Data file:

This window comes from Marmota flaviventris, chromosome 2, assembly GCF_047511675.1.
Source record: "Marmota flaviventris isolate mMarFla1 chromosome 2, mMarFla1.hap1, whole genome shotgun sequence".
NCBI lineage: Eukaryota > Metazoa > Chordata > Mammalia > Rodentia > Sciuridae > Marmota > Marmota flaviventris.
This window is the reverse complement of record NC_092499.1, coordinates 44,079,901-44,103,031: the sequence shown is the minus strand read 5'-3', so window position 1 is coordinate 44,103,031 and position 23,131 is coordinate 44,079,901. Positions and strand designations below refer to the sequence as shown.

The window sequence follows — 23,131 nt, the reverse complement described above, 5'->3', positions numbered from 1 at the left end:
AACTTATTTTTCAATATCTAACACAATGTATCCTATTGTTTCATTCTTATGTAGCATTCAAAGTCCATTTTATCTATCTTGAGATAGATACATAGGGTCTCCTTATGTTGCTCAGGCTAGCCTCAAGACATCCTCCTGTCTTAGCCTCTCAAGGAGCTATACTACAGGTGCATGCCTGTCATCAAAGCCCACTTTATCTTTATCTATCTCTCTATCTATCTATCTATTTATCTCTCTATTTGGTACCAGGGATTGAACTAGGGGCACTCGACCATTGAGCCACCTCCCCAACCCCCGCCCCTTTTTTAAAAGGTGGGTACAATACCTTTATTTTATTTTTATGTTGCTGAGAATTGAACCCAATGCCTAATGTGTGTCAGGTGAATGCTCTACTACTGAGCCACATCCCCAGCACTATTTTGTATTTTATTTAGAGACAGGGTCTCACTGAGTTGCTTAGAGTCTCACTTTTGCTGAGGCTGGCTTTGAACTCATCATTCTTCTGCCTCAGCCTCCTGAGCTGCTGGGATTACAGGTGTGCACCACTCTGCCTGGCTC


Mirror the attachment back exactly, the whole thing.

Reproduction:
This window comes from Marmota flaviventris, chromosome 2, assembly GCF_047511675.1.
Source record: "Marmota flaviventris isolate mMarFla1 chromosome 2, mMarFla1.hap1, whole genome shotgun sequence".
NCBI lineage: Eukaryota > Metazoa > Chordata > Mammalia > Rodentia > Sciuridae > Marmota > Marmota flaviventris.
This window is the reverse complement of record NC_092499.1, coordinates 44,079,901-44,103,031: the sequence shown is the minus strand read 5'-3', so window position 1 is coordinate 44,103,031 and position 23,131 is coordinate 44,079,901. Positions and strand designations below refer to the sequence as shown.

The window sequence follows — 23,131 nt, the reverse complement described above, 5'->3', positions numbered from 1 at the left end:
AACTTATTTTTCAATATCTAACACAATGTATCCTATTGTTTCATTCTTATGTAGCATTCAAAGTCCATTTTATCTATCTTGAGATAGATACATAGGGTCTCCTTATGTTGCTCAGGCTAGCCTCAAGACATCCTCCTGTCTTAGCCTCTCAAGGAGCTATACTACAGGTGCATGCCTGTCATCAAAGCCCACTTTATCTTTATCTATCTCTCTATCTATCTATCTATTTATCTCTCTATTTGGTACCAGGGATTGAACTAGGGGCACTCGACCATTGAGCCACCTCCCCAACCCCCGCCCCTTTTTTAAAAGGTGGGTACAATACCTTTATTTTATTTTTATGTTGCTGAGAATTGAACCCAATGCCTAATGTGTGTCAGGTGAATGCTCTACTACTGAGCCACATCCCCAGCACTATTTTGTATTTTATTTAGAGACAGGGTCTCACTGAGTTGCTTAGAGTCTCACTTTTGCTGAGGCTGGCTTTGAACTCATCATTCTTCTGCCTCAGCCTCCTGAGCTGCTGGGATTACAGGTGTGCACCACTCTGCCTGGCTC